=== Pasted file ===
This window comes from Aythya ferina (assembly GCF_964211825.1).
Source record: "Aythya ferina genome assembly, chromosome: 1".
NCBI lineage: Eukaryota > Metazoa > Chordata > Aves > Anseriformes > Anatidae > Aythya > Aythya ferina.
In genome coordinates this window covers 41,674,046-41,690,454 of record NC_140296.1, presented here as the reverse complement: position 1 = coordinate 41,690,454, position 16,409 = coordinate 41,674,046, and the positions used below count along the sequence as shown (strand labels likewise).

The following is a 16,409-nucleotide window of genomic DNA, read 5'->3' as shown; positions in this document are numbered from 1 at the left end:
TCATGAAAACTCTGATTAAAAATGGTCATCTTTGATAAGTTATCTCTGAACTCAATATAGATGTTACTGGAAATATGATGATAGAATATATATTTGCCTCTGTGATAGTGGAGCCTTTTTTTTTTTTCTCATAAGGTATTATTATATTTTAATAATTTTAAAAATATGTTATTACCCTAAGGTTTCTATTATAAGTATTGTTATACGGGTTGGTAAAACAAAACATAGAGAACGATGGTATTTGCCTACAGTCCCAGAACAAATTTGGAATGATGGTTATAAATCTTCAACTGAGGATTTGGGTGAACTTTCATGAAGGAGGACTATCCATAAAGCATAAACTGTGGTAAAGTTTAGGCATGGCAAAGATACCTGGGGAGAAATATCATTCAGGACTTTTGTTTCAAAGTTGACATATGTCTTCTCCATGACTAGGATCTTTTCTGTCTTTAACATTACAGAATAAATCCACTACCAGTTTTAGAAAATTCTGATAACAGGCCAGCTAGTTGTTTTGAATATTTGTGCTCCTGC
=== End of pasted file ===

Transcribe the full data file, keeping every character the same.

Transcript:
This window comes from Aythya ferina (assembly GCF_964211825.1).
Source record: "Aythya ferina genome assembly, chromosome: 1".
NCBI lineage: Eukaryota > Metazoa > Chordata > Aves > Anseriformes > Anatidae > Aythya > Aythya ferina.
In genome coordinates this window covers 41,674,046-41,690,454 of record NC_140296.1, presented here as the reverse complement: position 1 = coordinate 41,690,454, position 16,409 = coordinate 41,674,046, and the positions used below count along the sequence as shown (strand labels likewise).

The following is a 16,409-nucleotide window of genomic DNA, read 5'->3' as shown; positions in this document are numbered from 1 at the left end:
TCATGAAAACTCTGATTAAAAATGGTCATCTTTGATAAGTTATCTCTGAACTCAATATAGATGTTACTGGAAATATGATGATAGAATATATATTTGCCTCTGTGATAGTGGAGCCTTTTTTTTTTTTCTCATAAGGTATTATTATATTTTAATAATTTTAAAAATATGTTATTACCCTAAGGTTTCTATTATAAGTATTGTTATACGGGTTGGTAAAACAAAACATAGAGAACGATGGTATTTGCCTACAGTCCCAGAACAAATTTGGAATGATGGTTATAAATCTTCAACTGAGGATTTGGGTGAACTTTCATGAAGGAGGACTATCCATAAAGCATAAACTGTGGTAAAGTTTAGGCATGGCAAAGATACCTGGGGAGAAATATCATTCAGGACTTTTGTTTCAAAGTTGACATATGTCTTCTCCATGACTAGGATCTTTTCTGTCTTTAACATTACAGAATAAATCCACTACCAGTTTTAGAAAATTCTGATAACAGGCCAGCTAGTTGTTTTGAATATTTGTGCTCCTGC